1 year ago
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What is a PID Controller?



#Temperature Controller PID #PID Proportional Coefficient #PID Coefficients #Heat Tracing Cable #Education
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Today you will learn about PIDs. Specifically, what they are and when do we use them with automation and PLCs.
PID is an acronym that stands for Proportional, Integral, Derivative.
It can keep an automated process like temperature, pressure, or flow constant for you automatically..
PIDs use a control loop feedback or process variable to monitor where the output should be..
These usually come in the form of sensors and meters..
PIDs come in many different forms including standalone units and PLC programming..
We can use our input and output cards along with programming software to set up a PID..
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#Automated Process #PID Proportional Parameter #ON-OFF Control #PID Control Loop #PID Standalone Units #PID Derivative Parameter #PID Integral Parameter #PID controller #PID Derivative Coefficient #PID Integral Coefficient

RealPars photo 1 What is a PID Controller? RealPars photo 2 What is a PID Controller? RealPars photo 3 What is a PID Controller? RealPars photo 4 What is a PID Controller?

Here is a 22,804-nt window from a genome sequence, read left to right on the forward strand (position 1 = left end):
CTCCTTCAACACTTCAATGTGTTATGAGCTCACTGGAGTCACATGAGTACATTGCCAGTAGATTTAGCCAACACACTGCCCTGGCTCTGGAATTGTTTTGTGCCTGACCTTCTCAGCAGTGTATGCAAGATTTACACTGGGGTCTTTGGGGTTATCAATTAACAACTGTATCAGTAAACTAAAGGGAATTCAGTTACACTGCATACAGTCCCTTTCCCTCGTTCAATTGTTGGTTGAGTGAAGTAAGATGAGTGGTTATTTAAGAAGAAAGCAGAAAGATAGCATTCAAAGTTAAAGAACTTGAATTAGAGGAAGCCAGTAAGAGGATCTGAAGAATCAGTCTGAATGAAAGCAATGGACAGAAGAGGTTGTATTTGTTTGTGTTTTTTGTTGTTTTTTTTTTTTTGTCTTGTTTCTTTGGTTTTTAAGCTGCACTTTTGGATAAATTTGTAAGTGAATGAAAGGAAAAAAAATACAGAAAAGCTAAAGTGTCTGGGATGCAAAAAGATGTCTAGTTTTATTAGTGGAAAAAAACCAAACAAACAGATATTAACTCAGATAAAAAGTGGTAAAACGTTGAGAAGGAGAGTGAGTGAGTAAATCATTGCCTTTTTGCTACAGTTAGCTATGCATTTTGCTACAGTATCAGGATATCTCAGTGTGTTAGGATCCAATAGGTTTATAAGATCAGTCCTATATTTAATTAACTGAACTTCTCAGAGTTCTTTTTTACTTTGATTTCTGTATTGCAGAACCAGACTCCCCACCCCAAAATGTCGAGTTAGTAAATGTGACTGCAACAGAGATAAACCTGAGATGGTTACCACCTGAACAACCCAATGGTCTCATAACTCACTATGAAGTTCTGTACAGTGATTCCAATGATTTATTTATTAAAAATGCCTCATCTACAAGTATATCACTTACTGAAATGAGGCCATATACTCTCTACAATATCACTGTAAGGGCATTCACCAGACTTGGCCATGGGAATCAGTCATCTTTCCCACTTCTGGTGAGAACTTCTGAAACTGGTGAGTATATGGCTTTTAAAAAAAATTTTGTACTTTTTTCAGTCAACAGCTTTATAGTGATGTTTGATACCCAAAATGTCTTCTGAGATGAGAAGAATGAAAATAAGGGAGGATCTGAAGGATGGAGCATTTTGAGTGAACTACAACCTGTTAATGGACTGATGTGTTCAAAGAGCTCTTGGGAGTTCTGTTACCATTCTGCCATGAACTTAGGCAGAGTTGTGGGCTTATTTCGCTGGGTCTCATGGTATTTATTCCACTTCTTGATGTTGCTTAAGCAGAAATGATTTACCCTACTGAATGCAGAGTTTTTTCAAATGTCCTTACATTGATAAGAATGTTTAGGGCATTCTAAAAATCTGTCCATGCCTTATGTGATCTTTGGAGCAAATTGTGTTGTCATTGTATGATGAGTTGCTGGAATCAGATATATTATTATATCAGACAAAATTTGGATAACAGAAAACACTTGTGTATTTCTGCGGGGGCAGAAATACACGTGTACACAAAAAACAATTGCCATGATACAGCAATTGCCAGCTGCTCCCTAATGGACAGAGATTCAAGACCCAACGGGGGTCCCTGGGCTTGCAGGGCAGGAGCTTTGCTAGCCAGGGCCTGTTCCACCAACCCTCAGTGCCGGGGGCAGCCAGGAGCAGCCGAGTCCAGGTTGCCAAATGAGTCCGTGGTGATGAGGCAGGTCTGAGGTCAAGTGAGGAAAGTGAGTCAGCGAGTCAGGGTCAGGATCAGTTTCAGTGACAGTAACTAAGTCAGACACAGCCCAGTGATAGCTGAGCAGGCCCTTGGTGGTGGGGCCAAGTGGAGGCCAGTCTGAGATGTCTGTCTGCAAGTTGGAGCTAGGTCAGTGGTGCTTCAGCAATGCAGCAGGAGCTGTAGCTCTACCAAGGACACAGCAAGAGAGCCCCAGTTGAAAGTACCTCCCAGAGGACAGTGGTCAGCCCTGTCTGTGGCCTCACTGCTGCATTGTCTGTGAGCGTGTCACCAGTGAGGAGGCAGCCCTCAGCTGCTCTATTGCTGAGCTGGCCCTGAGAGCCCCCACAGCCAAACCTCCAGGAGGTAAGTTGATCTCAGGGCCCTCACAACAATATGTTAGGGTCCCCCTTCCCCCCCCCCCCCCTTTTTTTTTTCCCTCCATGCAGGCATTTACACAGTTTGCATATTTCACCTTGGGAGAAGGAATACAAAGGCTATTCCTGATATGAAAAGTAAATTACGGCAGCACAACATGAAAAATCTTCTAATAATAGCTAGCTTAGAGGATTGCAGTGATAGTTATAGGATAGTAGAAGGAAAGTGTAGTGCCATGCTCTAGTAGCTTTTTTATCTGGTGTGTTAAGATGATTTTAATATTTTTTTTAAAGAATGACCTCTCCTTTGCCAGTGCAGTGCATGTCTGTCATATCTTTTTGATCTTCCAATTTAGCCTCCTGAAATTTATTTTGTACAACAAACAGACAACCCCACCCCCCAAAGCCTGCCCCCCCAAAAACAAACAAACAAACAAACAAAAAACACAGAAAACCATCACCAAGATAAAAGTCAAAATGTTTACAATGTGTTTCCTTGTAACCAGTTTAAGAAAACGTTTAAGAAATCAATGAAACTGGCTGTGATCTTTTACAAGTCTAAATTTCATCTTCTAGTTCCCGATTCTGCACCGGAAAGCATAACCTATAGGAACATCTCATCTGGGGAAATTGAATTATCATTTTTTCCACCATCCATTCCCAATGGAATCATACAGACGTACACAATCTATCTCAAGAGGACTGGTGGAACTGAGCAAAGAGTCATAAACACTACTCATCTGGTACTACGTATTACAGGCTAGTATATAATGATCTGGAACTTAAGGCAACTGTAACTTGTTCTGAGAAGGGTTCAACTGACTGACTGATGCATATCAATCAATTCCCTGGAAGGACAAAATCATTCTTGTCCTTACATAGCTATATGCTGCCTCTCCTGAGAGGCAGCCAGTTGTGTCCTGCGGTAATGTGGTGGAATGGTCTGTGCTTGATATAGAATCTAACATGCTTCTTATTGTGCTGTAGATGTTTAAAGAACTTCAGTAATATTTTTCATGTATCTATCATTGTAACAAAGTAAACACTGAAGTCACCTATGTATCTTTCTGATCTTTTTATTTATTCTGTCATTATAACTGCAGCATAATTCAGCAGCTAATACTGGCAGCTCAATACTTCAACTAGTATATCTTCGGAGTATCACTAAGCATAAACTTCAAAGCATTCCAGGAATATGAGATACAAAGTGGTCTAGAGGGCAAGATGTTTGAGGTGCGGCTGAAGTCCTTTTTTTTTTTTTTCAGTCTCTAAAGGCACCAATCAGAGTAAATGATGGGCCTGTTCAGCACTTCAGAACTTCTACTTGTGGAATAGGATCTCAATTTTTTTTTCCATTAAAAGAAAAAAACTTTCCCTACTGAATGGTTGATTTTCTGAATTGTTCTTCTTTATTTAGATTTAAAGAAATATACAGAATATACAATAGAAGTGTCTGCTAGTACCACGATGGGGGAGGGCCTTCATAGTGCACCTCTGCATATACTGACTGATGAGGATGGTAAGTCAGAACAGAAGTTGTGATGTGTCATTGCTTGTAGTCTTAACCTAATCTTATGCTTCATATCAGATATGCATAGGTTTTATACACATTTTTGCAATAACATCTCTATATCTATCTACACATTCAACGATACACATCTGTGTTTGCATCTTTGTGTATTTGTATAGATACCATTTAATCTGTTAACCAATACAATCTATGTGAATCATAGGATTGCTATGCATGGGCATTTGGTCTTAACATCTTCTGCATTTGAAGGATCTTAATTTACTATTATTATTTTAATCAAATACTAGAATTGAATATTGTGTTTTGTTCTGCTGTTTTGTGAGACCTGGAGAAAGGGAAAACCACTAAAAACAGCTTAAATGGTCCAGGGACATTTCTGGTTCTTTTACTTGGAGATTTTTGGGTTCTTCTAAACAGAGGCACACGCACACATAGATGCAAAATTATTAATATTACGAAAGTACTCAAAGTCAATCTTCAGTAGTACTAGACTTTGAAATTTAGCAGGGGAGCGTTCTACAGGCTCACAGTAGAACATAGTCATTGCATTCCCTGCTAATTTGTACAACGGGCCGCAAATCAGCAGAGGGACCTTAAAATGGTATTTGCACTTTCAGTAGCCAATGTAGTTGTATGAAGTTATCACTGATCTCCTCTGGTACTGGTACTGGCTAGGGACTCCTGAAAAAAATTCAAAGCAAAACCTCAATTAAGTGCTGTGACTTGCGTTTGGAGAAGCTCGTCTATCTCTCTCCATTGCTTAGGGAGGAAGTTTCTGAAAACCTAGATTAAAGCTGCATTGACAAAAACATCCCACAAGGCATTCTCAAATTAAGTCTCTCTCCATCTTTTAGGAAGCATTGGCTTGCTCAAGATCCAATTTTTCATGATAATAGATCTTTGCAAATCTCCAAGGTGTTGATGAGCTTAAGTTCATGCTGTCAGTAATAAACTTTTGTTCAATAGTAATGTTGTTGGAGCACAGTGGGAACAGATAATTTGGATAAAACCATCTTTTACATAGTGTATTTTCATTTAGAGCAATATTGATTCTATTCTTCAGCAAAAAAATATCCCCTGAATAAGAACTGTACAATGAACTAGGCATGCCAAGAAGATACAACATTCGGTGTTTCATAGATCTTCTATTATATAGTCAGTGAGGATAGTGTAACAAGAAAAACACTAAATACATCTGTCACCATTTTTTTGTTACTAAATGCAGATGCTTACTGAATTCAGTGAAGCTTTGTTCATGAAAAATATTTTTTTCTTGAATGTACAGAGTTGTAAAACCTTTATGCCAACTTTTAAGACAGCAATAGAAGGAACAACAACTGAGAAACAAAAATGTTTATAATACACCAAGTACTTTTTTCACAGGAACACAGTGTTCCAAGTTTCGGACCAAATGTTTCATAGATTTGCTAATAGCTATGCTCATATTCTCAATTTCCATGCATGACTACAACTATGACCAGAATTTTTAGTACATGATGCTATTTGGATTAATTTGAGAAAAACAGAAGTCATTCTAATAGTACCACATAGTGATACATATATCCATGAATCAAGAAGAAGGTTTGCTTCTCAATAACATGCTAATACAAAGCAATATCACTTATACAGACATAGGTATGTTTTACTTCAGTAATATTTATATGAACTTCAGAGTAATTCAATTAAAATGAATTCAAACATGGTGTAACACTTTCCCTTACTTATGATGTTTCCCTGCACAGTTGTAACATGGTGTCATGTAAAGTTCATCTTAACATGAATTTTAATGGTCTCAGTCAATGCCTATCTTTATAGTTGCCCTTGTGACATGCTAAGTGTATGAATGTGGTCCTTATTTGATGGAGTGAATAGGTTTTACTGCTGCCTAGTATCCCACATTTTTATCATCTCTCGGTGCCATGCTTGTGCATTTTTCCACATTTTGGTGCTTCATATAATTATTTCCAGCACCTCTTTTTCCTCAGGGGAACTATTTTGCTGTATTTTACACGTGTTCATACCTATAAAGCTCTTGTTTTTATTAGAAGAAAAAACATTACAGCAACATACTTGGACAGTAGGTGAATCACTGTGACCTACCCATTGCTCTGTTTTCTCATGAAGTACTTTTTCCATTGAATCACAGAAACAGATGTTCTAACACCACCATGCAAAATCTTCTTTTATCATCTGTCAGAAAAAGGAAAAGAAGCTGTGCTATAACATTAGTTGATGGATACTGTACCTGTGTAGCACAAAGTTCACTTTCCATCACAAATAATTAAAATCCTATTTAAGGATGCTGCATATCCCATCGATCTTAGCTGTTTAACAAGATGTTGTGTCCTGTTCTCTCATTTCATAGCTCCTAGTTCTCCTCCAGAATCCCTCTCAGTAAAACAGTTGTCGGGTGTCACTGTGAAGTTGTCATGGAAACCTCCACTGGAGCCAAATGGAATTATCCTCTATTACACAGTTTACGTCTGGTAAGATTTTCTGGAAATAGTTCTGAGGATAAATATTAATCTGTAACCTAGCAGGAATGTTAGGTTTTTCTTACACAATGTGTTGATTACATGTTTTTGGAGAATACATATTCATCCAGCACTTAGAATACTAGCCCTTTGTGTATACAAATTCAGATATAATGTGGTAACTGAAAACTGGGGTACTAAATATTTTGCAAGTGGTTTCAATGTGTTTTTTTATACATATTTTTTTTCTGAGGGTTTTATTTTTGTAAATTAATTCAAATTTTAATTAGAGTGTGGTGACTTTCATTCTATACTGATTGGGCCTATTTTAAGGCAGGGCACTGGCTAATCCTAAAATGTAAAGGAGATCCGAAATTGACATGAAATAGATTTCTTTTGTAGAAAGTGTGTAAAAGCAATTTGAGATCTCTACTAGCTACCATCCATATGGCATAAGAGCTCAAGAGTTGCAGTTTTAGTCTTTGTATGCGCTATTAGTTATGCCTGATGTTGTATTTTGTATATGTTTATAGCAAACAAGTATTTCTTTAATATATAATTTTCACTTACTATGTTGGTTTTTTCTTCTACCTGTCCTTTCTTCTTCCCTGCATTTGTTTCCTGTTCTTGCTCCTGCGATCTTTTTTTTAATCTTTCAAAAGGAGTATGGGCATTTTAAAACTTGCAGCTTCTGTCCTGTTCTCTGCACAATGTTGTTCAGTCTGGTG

This heated pipe control system is a relay controller, not PID. Relay is used when the control input is either on or off, as in a furnace for heating a house. Usually temperature control is a first-order system, with temperature being the only state, and its rate of change is proportional to a temperature differential between the heated space and the surroundings. Relay works well in this case, since the temperature of the heated space will start falling the instant the furnace is turned off, and it can be turned back on when the temperature reaches the lower setpoint. Relay controllers are the simplest kind of controller to implement; however, they are not suited to every dynamic system. Consider for example a servomotor that must swivel a robot arm from one station to another station. A relay controller would say, turn on the motor and turn it off when the arm reaches the other station. With the motor being on the whole time, the arm would acquire some angular velocity by the time it reached the other station. The task is not done though, as the arm is in motion and will overshoot the station. The motor has to reverse direction to send the arm back toward the station. This overshoot will repeat itself, leading to an unstable oscillating robot arm. This is where PD controllers come in. The P, or proportional term is the portion of the control effort due to the deviation in the actual state from the desired state. The D, or derivative term, provides damping by offsetting the control effort (servomotor applied voltage) by an amount proportional to the time rate of the state to be controlled. In the robot arm example, the initial control input from PD is relatively large due to the deviation in angular position from the desired station. As the arm picks up speed toward its destination, the proportional control term decreases due to the decreasing deviation in position, and the derivative control term, acting against the proportional term, increases. At some point before the arm reaches the destination, the derivative control term will overtake the proportional control term, at which point the motor voltage will reverse polarity, sending a slowing torque to the robot arm to slow it down to a much more manageable speed by the time it reaches the station. In this case the robot arm may overshoot the station by a little, or if the control gains are properly tuned, there will be no overshoot at all. When the desired state is a constant, PD will always send the system exactly to the desired point. However, if the desired output is a function of time, such as a ramp, or sinusoid, then there will be some steady-state lag behind the reference signal. This error can be reduced by introducing the integral, or I term to produce a full-fledged PID controller. This I term integrates the error term over time and incorporates the total error accumulation in the control input.